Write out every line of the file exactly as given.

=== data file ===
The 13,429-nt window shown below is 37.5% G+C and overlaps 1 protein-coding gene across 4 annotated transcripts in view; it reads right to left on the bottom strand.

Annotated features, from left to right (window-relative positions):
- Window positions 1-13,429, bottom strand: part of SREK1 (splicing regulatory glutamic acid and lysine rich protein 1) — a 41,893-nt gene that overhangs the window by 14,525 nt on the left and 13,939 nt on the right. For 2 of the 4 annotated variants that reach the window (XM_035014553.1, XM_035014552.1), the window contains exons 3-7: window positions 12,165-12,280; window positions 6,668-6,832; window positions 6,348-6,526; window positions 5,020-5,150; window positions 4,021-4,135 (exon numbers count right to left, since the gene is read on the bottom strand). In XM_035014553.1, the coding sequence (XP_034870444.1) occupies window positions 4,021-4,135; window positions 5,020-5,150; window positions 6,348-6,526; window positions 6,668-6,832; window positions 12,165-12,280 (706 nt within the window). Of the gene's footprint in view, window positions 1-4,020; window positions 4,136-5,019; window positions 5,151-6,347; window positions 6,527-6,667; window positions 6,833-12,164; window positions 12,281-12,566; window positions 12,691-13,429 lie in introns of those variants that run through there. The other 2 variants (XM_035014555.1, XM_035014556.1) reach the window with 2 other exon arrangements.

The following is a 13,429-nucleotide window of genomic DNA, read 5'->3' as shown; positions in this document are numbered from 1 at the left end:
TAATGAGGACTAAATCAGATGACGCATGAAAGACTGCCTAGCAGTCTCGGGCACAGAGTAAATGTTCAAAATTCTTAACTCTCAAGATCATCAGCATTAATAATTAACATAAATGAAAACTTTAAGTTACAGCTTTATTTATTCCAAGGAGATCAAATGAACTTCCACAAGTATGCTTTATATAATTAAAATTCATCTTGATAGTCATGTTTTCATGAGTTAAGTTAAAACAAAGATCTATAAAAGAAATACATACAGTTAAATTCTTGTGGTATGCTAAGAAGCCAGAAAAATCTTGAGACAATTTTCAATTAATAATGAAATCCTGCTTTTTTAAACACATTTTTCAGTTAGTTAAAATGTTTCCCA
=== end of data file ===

The 13,429-nt window shown below is 37.5% G+C and overlaps 1 protein-coding gene across 4 annotated transcripts in view; it reads right to left on the bottom strand.

Annotated features, from left to right (window-relative positions):
- Window positions 1-13,429, bottom strand: part of SREK1 (splicing regulatory glutamic acid and lysine rich protein 1) — a 41,893-nt gene that overhangs the window by 14,525 nt on the left and 13,939 nt on the right. For 2 of the 4 annotated variants that reach the window (XM_035014553.1, XM_035014552.1), the window contains exons 3-7: window positions 12,165-12,280; window positions 6,668-6,832; window positions 6,348-6,526; window positions 5,020-5,150; window positions 4,021-4,135 (exon numbers count right to left, since the gene is read on the bottom strand). In XM_035014553.1, the coding sequence (XP_034870444.1) occupies window positions 4,021-4,135; window positions 5,020-5,150; window positions 6,348-6,526; window positions 6,668-6,832; window positions 12,165-12,280 (706 nt within the window). Of the gene's footprint in view, window positions 1-4,020; window positions 4,136-5,019; window positions 5,151-6,347; window positions 6,527-6,667; window positions 6,833-12,164; window positions 12,281-12,566; window positions 12,691-13,429 lie in introns of those variants that run through there. The other 2 variants (XM_035014555.1, XM_035014556.1) reach the window with 2 other exon arrangements.

The following is a 13,429-nucleotide window of genomic DNA, read 5'->3' as shown; positions in this document are numbered from 1 at the left end:
TAATGAGGACTAAATCAGATGACGCATGAAAGACTGCCTAGCAGTCTCGGGCACAGAGTAAATGTTCAAAATTCTTAACTCTCAAGATCATCAGCATTAATAATTAACATAAATGAAAACTTTAAGTTACAGCTTTATTTATTCCAAGGAGATCAAATGAACTTCCACAAGTATGCTTTATATAATTAAAATTCATCTTGATAGTCATGTTTTCATGAGTTAAGTTAAAACAAAGATCTATAAAAGAAATACATACAGTTAAATTCTTGTGGTATGCTAAGAAGCCAGAAAAATCTTGAGACAATTTTCAATTAATAATGAAATCCTGCTTTTTTAAACACATTTTTCAGTTAGTTAAAATGTTTCCCA